Once again the School of Computer Science ran a stand at this year’s Waddington Air Show this weekend. The stand was run by staff, students and representatives of the new MSc in Intelligence Surveillance and Reconnaissance Management. Prince Edward visited the hangar where we were based and as he and the Waddington Station Commander toured the exhibits, Head of School Dr David Cobham had a good opportunity to explain to the Prince that the School was demonstrating its research both to the military and to commercial companies, and also to run fun technology activities for the youngsters. The Prince was interested in the robot football activity and he called across to two of the School’s military students who had volunteered to help on the stand and joked with them to make sure they let the kids have a go – which produced a good laugh from all! After that Dr Cobham described to the Prince the School’s collaborative programmes with the military, and the Station Commander showed he was fully aware of our new MSc in ISR Management, which launched last month, by explaining to the Prince what a good partnership this was.
The School of Computer Science is once again hosting a stand at this year’s Waddington Air Show. If you are going along then please pop in and say hello. We are in Hanger 3 this year. You can try your hand at controlling a robot arm that copies your own movements! Or come and compete in the robot football games. Also stand still in front of the motion detection camera and watch your image melt away to invisibility! Or log on to Twitter and see how your Tweets compare to others being made around the world.
A party of staff and students representing the University of Lincoln’s School of Computer Science were the guests of RAF Waddington last week. The invitation to tour the base came in response to the School’s donation of £1000 to RAFA, the RAF Association. Highlights of the tour included a visit to the control tower with its panoramic views across Lincolnshire and watching the air traffic controllers landing aircraft and guiding aircraft through the airspace above the base. The party were treated to a rare, close-up inspection inside the E-3D (the Airborne Early Warning and Control aircraft, or AWAC, pictured here). The AWAC fleet is based at Waddington and when not on service, AWACs can often be seen circling above Lincoln.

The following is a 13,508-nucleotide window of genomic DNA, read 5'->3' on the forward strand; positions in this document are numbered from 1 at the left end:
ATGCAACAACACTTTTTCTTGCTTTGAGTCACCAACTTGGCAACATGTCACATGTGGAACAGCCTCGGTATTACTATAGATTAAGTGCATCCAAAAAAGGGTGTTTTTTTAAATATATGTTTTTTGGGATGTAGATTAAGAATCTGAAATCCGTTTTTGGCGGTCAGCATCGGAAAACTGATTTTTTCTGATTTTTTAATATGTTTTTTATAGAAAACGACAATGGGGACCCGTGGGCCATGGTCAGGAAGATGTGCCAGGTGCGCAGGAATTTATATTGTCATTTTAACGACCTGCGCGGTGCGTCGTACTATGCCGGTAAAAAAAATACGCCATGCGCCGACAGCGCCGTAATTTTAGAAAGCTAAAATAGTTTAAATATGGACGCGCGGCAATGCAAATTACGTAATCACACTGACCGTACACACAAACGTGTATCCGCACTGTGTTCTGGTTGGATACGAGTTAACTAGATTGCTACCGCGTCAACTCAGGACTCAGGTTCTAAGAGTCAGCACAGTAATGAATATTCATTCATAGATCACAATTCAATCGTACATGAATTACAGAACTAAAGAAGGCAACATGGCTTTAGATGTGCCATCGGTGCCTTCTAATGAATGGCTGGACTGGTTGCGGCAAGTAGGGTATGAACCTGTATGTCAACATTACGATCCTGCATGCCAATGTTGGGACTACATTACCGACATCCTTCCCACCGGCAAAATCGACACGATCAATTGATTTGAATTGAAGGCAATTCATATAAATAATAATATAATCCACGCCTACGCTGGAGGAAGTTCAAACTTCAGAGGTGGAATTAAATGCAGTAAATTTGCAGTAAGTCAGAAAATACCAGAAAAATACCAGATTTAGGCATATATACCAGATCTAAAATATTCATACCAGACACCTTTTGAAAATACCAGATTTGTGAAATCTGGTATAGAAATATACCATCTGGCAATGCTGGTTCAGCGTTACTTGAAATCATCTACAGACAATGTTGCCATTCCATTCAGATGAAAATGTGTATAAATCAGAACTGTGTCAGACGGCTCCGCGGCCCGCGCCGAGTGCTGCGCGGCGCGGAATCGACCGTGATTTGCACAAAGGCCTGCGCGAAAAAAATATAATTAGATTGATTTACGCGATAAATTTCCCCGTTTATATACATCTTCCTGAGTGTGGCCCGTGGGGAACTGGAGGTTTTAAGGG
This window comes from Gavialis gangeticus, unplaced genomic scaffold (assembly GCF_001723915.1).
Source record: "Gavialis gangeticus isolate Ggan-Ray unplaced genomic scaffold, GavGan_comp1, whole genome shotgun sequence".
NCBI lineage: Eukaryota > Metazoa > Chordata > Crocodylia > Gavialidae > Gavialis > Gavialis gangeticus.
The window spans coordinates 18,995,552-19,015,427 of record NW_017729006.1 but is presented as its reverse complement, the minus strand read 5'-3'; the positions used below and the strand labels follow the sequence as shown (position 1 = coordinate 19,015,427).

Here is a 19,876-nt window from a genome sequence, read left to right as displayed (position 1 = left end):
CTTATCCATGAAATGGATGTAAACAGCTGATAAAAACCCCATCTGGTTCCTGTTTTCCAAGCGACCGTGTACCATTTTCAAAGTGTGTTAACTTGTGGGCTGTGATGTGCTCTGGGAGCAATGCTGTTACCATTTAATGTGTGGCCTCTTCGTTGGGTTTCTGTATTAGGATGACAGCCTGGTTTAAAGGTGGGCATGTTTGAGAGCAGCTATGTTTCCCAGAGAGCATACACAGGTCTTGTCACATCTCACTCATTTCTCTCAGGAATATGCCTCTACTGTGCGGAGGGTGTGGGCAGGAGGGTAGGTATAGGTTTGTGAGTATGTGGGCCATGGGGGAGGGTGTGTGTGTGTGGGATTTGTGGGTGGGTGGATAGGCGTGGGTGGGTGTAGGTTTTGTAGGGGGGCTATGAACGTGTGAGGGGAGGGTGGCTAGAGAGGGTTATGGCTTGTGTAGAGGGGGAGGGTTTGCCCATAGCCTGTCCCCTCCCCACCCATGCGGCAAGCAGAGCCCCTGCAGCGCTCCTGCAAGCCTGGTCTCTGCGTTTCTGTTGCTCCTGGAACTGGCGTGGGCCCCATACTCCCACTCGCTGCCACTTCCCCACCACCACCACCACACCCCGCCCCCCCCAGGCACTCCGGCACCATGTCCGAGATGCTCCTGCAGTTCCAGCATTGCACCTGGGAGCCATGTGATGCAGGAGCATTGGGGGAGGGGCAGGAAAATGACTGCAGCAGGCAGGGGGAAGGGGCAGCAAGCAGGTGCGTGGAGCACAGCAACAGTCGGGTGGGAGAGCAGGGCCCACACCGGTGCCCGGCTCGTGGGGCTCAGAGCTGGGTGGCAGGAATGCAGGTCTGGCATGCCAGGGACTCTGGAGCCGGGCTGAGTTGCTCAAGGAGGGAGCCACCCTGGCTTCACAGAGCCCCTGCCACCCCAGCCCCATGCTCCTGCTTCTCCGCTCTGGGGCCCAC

The School has recently launched an MSc in Intelligence Surveillance and Reconnaissance Management offered jointly with RAF Waddington for serving officers. Along with the now regular stand at the Waddington Air Show, this further cements the partnership with our local air base.
We all want the machines we use to ‘last’. The $64,000 question is for how long?
“Inevitably, most customers accept that ‘time-expired’ parts will ultimately fail in service but the problems start when components fail ‘early’. A sudden spate of warranty claims can be a nightmare for manufacturers and customers alike, and dealing with them is an expensive and time-consuming business. Obviously, the answer is to make sure it doesn’t fail prematurely by ensuring the highest quality levels. But isn’t there a limit to how much companies can, or should spend on product quality?”
These are the opening lines from an article in Generating Insight, the Cummins Generator Technologies magazine. It discusses the findings from a recent research project funded by Cummins Generator Technologies and undertaken by a Masters student from the School of Computer Science. The student not only presented his research at a top international conference in Thailand, but even won the conference’s “Outstanding Paper Award” for his findings.
Sebastian Olejnik, a Masters student supervised by Dr Bashir Al-Diri of the School of Computer Science at the University of Lincoln investigated the material and part selection process and its effects on customer satisfaction and business profit. The authors showed that customer objectives are to get a product that at least satisfies their functional requirements and to have a high Quality Price Ratio; meanwhile, business objectives are to earn maximum possible profits and provide a product that at least satisfies customer requirements. All these objectives were combined for an optimal part selection process which needs to start with a reliability analysis to exclude parts and materials below minimum customer reliability standards.
Head of School Dr David Cobham said “The work is an example of the University’s concept of ‘student as producer’ where the students apply the theory they have learned and are encouraged develop ideas of their own. Students of the School of Computer Science have previously succeeded in getting their papers accepted at academic conferences in places as far afield as China and the USA and they have all been funded to travel and present their work. Sebastian was delighted to discover on arriving at the prestigious International Conference on Quality and Reliability in Bangkok that he had won the award which was presented to him at the Conference Dinner.”